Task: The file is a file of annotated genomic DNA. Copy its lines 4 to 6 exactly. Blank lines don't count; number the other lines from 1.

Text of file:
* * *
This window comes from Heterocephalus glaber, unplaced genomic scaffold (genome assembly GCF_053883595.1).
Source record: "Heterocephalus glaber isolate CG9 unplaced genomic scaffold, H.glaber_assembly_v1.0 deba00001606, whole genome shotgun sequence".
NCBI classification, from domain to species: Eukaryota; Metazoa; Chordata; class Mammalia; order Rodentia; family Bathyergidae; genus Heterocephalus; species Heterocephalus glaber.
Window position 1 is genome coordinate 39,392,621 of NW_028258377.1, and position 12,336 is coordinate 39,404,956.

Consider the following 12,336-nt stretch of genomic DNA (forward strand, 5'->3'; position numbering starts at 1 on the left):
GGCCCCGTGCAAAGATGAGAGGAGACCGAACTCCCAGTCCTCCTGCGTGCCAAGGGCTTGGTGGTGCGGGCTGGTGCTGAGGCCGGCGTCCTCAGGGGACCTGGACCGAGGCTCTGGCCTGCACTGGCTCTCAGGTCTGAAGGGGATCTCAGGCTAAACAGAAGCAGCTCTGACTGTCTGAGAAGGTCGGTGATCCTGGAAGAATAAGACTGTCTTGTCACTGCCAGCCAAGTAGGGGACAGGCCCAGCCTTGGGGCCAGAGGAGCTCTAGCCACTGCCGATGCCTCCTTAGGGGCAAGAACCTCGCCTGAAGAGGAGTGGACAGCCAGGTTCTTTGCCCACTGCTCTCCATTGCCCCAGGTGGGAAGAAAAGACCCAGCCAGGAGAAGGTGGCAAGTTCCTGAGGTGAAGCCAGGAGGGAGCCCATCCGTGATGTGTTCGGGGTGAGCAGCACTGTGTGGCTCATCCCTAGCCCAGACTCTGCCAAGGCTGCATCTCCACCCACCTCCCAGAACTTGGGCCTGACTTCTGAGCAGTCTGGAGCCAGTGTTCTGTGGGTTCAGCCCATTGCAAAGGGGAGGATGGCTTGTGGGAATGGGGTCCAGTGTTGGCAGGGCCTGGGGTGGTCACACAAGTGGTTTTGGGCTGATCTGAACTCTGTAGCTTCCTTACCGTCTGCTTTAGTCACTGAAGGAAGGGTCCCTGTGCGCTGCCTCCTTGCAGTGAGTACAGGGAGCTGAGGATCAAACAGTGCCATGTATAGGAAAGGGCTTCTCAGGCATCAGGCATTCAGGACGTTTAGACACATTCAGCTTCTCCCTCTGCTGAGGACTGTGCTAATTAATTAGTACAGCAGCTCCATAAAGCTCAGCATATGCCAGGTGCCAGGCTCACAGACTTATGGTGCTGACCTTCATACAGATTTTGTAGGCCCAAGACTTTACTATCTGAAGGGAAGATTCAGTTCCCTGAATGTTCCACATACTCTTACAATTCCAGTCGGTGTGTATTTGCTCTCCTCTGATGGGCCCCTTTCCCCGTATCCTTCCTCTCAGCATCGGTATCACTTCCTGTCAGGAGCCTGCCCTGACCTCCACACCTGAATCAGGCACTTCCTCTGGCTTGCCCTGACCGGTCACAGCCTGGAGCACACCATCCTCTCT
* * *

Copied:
Window position 1 is genome coordinate 39,392,621 of NW_028258377.1, and position 12,336 is coordinate 39,404,956.

Consider the following 12,336-nt stretch of genomic DNA (forward strand, 5'->3'; position numbering starts at 1 on the left):
GGCCCCGTGCAAAGATGAGAGGAGACCGAACTCCCAGTCCTCCTGCGTGCCAAGGGCTTGGTGGTGCGGGCTGGTGCTGAGGCCGGCGTCCTCAGGGGACCTGGACCGAGGCTCTGGCCTGCACTGGCTCTCAGGTCTGAAGGGGATCTCAGGCTAAACAGAAGCAGCTCTGACTGTCTGAGAAGGTCGGTGATCCTGGAAGAATAAGACTGTCTTGTCACTGCCAGCCAAGTAGGGGACAGGCCCAGCCTTGGGGCCAGAGGAGCTCTAGCCACTGCCGATGCCTCCTTAGGGGCAAGAACCTCGCCTGAAGAGGAGTGGACAGCCAGGTTCTTTGCCCACTGCTCTCCATTGCCCCAGGTGGGAAGAAAAGACCCAGCCAGGAGAAGGTGGCAAGTTCCTGAGGTGAAGCCAGGAGGGAGCCCATCCGTGATGTGTTCGGGGTGAGCAGCACTGTGTGGCTCATCCCTAGCCCAGACTCTGCCAAGGCTGCATCTCCACCCACCTCCCAGAACTTGGGCCTGACTTCTGAGCAGTCTGGAGCCAGTGTTCTGTGGGTTCAGCCCATTGCAAAGGGGAGGATGGCTTGTGGGAATGGGGTCCAGTGTTGGCAGGGCCTGGGGTGGTCACACAAGTGGTTTTGGGCTGATCTGAACTCTGTAGCTTCCTTACCGTCTGCTTTAGTCACTGAAGGAAGGGTCCCTGTGCGCTGCCTCCTTGCAGTGAGTACAGGGAGCTGAGGATCAAACAGTGCCATGTATAGGAAAGGGCTTCTCAGGCATCAGGCATTCAGGACGTTTAGACACATTCAGCTTCTCCCTCTGCTGAGGACTGTGCTAATTAATTAGTACAGCAGCTCCATAAAGCTCAGCATATGCCAGGTGCCAGGCTCACAGACTTATGGTGCTGACCTTCATACAGATTTTGTAGGCCCAAGACTTTACTATCTGAAGGGAAGATTCAGTTCCCTGAATGTTCCACATACTCTTACAATTCCAGTCGGTGTGTATTTGCTCTCCTCTGATGGGCCCCTTTCCCCGTATCCTTCCTCTCAGCATCGGTATCACTTCCTGTCAGGAGCCTGCCCTGACCTCCACACCTGAATCAGGCACTTCCTCTGGCTTGCCCTGACCGGTCACAGCCTGGAGCACACCATCCTCTCT